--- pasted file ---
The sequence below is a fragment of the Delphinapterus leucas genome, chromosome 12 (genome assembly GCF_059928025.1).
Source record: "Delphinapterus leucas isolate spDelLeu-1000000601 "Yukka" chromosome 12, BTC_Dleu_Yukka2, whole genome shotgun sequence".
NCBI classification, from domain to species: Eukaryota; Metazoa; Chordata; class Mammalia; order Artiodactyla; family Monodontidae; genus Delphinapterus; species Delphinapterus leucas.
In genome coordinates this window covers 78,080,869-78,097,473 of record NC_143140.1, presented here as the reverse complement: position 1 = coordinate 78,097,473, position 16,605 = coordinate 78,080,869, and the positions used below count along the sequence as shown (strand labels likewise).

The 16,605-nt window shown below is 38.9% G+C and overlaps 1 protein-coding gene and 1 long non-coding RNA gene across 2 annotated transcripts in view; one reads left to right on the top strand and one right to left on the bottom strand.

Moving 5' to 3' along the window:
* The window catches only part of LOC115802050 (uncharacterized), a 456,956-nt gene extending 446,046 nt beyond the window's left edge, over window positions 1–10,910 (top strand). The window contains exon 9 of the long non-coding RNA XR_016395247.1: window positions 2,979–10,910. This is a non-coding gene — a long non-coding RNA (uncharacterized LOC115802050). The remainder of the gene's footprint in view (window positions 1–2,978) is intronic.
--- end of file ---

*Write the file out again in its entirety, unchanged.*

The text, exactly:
The sequence below is a fragment of the Delphinapterus leucas genome, chromosome 12 (genome assembly GCF_059928025.1).
Source record: "Delphinapterus leucas isolate spDelLeu-1000000601 "Yukka" chromosome 12, BTC_Dleu_Yukka2, whole genome shotgun sequence".
NCBI classification, from domain to species: Eukaryota; Metazoa; Chordata; class Mammalia; order Artiodactyla; family Monodontidae; genus Delphinapterus; species Delphinapterus leucas.
In genome coordinates this window covers 78,080,869-78,097,473 of record NC_143140.1, presented here as the reverse complement: position 1 = coordinate 78,097,473, position 16,605 = coordinate 78,080,869, and the positions used below count along the sequence as shown (strand labels likewise).

The 16,605-nt window shown below is 38.9% G+C and overlaps 1 protein-coding gene and 1 long non-coding RNA gene across 2 annotated transcripts in view; one reads left to right on the top strand and one right to left on the bottom strand.

Moving 5' to 3' along the window:
* The window catches only part of LOC115802050 (uncharacterized), a 456,956-nt gene extending 446,046 nt beyond the window's left edge, over window positions 1–10,910 (top strand). The window contains exon 9 of the long non-coding RNA XR_016395247.1: window positions 2,979–10,910. This is a non-coding gene — a long non-coding RNA (uncharacterized LOC115802050). The remainder of the gene's footprint in view (window positions 1–2,978) is intronic.